The Most Important Question

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Last weekend, my beautiful wife made the following statement:

I like football, but I don’t appreciate it on the same level as you.”

While honest and respectable — since she does watch every single Chiefs game with me and follows all of my heart-held traditions — deep down, it made me sad. Who can’t appreciate this game? For all it has to offer, and all of the subplots, the side stories, the intrigue of the match-up as much as the structure of the sport itself?

It drove me to wonder, what if we could explain the nuances that we as hardcore fanatics focus on, in such a way that paints this particular game in such a light as the “casual television audience” would appreciate?

The Dance

Who here has been held captive to watch “The Masked Singer”? Just me? Okay, well, it’s a singing ‘talent’ show where celebrities who are hidden behind a facade come and ply their showtime talents, and a panel has to guess who each individual is under the mask.

There’s a correlation here, if you bear with me. In the show, nobody knows who these performers truly are — just as, in sports, we aren’t always sure who is going to show up during each game. In “T.M.S.”, people judge and make formulations on who is what after each performance — much as we do when we watch certain players take the field.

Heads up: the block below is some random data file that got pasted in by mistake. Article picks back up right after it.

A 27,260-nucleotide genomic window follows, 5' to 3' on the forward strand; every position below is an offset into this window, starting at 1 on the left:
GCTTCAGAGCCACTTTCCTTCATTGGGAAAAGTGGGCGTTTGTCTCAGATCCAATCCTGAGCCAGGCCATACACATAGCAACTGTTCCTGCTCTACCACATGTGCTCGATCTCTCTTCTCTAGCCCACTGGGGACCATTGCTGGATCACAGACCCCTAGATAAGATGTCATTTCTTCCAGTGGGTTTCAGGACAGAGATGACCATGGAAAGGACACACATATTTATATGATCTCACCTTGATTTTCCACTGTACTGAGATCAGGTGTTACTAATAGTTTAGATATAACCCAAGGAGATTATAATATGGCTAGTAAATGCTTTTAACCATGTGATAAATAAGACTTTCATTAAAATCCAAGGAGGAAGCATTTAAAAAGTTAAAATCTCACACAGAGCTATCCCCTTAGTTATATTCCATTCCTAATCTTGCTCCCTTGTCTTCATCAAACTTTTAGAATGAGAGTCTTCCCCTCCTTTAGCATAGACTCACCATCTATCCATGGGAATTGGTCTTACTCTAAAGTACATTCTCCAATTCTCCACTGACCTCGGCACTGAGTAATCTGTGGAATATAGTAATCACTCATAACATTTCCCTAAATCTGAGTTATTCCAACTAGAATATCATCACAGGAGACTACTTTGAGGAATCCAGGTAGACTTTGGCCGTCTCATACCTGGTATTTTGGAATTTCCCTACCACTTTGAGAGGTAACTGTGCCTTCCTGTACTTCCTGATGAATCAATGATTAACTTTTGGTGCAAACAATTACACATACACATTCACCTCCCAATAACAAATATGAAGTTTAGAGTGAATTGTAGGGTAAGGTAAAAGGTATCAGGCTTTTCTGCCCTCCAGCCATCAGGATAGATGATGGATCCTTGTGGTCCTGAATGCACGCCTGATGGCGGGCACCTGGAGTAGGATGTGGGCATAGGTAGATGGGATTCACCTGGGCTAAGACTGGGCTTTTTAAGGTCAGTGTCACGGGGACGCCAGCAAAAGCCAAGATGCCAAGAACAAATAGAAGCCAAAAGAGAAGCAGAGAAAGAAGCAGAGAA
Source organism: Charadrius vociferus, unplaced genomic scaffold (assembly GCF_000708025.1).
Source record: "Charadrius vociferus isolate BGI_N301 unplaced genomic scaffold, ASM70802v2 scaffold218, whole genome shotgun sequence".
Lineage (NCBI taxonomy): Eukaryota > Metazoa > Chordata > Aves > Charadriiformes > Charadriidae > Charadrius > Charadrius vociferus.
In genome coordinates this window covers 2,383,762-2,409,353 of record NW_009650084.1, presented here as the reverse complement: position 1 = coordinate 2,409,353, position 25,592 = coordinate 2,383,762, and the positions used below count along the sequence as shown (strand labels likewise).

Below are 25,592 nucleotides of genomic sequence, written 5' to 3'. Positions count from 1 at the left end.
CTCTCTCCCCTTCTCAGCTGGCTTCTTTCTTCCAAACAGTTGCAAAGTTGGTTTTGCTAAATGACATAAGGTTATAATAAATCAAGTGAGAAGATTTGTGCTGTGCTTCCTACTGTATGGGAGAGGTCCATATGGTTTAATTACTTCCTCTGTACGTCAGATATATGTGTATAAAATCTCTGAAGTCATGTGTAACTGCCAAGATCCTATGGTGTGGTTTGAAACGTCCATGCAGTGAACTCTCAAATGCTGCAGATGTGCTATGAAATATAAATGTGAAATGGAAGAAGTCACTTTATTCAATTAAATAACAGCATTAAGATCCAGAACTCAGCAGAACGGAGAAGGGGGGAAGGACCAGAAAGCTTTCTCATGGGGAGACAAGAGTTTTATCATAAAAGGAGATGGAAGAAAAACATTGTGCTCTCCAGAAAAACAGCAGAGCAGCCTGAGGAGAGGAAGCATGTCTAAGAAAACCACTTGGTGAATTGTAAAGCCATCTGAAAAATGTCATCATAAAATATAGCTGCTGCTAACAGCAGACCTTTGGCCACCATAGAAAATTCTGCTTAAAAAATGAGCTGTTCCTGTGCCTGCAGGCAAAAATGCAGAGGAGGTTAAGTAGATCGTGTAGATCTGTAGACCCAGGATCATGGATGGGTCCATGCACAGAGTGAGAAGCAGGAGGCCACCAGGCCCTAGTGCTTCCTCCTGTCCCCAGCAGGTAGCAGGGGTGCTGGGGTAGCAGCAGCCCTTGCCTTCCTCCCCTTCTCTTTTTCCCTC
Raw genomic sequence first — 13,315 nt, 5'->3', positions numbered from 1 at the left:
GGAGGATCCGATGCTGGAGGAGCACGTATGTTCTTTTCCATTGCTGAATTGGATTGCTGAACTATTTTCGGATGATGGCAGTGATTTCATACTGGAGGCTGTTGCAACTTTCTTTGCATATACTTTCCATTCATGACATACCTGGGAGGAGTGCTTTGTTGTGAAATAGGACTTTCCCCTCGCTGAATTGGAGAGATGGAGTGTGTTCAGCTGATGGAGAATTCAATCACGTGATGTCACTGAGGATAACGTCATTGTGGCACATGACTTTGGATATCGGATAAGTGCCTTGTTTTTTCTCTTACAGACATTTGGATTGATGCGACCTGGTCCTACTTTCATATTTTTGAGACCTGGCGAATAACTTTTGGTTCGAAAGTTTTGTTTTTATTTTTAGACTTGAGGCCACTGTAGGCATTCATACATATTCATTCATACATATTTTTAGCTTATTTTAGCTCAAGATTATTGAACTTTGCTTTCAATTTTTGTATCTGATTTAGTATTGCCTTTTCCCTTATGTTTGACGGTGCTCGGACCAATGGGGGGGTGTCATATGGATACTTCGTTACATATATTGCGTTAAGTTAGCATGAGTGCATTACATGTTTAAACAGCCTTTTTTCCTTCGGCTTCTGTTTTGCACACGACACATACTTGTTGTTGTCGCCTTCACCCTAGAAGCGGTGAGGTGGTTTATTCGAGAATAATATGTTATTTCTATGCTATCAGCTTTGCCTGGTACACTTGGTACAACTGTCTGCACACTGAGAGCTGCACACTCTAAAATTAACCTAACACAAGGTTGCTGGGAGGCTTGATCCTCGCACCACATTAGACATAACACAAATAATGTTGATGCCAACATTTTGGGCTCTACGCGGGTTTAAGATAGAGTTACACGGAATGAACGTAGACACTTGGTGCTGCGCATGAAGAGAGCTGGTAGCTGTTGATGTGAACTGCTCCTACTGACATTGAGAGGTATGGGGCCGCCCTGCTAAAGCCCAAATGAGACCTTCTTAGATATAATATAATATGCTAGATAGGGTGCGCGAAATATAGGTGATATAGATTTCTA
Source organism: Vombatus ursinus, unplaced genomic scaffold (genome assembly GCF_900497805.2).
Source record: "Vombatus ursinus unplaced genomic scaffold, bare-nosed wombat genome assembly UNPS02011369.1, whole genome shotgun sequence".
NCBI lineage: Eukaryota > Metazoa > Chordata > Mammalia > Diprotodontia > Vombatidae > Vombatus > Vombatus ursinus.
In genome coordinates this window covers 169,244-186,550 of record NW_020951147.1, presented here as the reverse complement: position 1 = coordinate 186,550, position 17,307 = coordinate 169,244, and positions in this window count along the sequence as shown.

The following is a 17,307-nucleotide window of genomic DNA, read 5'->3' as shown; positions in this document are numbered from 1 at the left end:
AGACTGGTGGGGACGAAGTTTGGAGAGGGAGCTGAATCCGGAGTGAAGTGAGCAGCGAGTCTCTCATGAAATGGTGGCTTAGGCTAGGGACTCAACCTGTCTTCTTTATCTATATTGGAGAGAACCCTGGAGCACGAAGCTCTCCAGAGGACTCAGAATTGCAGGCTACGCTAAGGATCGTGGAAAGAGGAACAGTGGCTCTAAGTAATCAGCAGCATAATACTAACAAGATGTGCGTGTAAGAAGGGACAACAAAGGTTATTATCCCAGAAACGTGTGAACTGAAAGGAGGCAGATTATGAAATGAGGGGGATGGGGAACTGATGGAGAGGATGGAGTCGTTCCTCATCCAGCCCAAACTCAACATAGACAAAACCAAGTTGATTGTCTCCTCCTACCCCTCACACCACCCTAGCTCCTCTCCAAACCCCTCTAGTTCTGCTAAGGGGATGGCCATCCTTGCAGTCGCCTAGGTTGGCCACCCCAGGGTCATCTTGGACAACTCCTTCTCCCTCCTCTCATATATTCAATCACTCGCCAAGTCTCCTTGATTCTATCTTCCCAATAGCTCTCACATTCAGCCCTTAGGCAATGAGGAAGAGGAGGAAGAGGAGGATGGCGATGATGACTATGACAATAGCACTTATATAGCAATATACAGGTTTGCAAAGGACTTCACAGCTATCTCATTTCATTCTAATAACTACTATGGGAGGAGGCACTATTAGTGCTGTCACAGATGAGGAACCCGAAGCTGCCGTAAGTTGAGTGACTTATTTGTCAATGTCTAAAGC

We constantly evaluate these athletes on a game-by-game basis, and everything has to do with their performance. Nobody cares the size of their bank account, or their nose, they only truly operate off of the assumption that they’re supposed to be the best at what they do …

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The Back Story

I’m not sure this will fit perfectly into everyone else’s box, but I have a close friend who is a fan of professional wrestling — but not sports. I don’t get it, but I also know that this particular person is a huge fan of theatrics and production, which plays a big part in the National Football League.

You’ll rarely see a promotional shot of an upcoming game that simply says, “Chiefs versus Broncos, next Sunday.” It will typically outline the best position groups between the clubs — something like, Mahomes takes on the Denver defense, or Keenum/Flacco attempt to look decent against a mediocre secondary.

Okay, that last one isn’t very breathtaking.

However, this league is built on promotions and back stories and match-ups, much like any other programming. Understanding the way each team stacks up against the other, and how that translates to possible winning potential, helps to bolster the intrigue of the game. The key component to this particular aspect is the knowledge of …

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The Game Play

When I was a young Warthog (feel free to sing the next part, I’ll wait …) I remember asking my father, “why does that guy just run directly into the pile of bodies when he could just run around them?”

I didn’t appreciate or understand the choreography that goes into football — the intrinsic ballet of positioning eleven men into their designated areas and ensuring they fulfilled their specific duties.